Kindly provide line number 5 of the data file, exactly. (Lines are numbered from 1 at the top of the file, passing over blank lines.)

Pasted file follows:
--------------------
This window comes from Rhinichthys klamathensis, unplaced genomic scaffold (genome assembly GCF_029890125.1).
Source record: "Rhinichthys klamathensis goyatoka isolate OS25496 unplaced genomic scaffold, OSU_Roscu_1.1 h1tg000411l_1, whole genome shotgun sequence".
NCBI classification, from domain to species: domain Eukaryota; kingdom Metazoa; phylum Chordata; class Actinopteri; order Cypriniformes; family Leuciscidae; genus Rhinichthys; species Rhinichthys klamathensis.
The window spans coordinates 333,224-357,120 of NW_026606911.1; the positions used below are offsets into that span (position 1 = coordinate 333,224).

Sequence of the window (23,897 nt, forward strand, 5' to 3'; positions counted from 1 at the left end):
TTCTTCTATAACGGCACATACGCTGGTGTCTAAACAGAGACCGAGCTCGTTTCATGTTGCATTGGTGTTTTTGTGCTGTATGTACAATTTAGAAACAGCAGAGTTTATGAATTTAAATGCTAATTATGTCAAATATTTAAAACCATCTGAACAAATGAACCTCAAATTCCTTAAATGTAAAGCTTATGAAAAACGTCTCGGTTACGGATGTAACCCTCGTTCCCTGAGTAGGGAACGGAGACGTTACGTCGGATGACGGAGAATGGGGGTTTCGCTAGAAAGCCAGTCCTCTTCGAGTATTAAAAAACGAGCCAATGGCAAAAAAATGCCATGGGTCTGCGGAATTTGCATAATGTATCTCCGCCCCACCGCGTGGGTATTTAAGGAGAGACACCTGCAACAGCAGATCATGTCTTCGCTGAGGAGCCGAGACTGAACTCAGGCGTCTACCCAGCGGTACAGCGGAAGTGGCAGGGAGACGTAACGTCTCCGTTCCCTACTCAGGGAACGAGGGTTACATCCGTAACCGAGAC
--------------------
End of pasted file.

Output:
Sequence of the window (23,897 nt, forward strand, 5' to 3'; positions counted from 1 at the left end):